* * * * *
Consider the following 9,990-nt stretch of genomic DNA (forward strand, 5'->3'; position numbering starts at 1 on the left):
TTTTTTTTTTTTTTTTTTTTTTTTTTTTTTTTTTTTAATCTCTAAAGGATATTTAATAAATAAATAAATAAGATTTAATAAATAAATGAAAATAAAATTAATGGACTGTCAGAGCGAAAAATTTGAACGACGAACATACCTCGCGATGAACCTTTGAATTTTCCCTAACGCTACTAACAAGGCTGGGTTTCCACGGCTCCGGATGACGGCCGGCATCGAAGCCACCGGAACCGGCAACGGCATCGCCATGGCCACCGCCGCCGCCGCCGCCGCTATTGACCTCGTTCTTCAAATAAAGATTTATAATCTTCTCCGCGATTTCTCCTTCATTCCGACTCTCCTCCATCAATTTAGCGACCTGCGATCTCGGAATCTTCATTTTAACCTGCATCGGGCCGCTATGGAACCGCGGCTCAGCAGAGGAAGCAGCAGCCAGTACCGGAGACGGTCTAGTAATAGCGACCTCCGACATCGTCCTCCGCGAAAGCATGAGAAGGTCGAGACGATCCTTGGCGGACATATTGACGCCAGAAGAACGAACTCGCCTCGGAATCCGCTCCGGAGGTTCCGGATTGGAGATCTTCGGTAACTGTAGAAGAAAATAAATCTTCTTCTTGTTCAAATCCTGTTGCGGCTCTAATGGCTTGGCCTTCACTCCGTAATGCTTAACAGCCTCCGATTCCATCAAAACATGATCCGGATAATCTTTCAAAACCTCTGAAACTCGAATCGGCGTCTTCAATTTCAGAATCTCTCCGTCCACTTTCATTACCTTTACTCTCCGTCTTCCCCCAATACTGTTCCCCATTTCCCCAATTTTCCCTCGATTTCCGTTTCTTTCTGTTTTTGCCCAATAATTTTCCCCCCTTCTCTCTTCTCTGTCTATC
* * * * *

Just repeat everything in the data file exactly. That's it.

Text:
Consider the following 9,990-nt stretch of genomic DNA (forward strand, 5'->3'; position numbering starts at 1 on the left):
TTTTTTTTTTTTTTTTTTTTTTTTTTTTTTTTTTTTAATCTCTAAAGGATATTTAATAAATAAATAAATAAGATTTAATAAATAAATGAAAATAAAATTAATGGACTGTCAGAGCGAAAAATTTGAACGACGAACATACCTCGCGATGAACCTTTGAATTTTCCCTAACGCTACTAACAAGGCTGGGTTTCCACGGCTCCGGATGACGGCCGGCATCGAAGCCACCGGAACCGGCAACGGCATCGCCATGGCCACCGCCGCCGCCGCCGCCGCTATTGACCTCGTTCTTCAAATAAAGATTTATAATCTTCTCCGCGATTTCTCCTTCATTCCGACTCTCCTCCATCAATTTAGCGACCTGCGATCTCGGAATCTTCATTTTAACCTGCATCGGGCCGCTATGGAACCGCGGCTCAGCAGAGGAAGCAGCAGCCAGTACCGGAGACGGTCTAGTAATAGCGACCTCCGACATCGTCCTCCGCGAAAGCATGAGAAGGTCGAGACGATCCTTGGCGGACATATTGACGCCAGAAGAACGAACTCGCCTCGGAATCCGCTCCGGAGGTTCCGGATTGGAGATCTTCGGTAACTGTAGAAGAAAATAAATCTTCTTCTTGTTCAAATCCTGTTGCGGCTCTAATGGCTTGGCCTTCACTCCGTAATGCTTAACAGCCTCCGATTCCATCAAAACATGATCCGGATAATCTTTCAAAACCTCTGAAACTCGAATCGGCGTCTTCAATTTCAGAATCTCTCCGTCCACTTTCATTACCTTTACTCTCCGTCTTCCCCCAATACTGTTCCCCATTTCCCCAATTTTCCCTCGATTTCCGTTTCTTTCTGTTTTTGCCCAATAATTTTCCCCCCTTCTCTCTTCTCTGTCTATC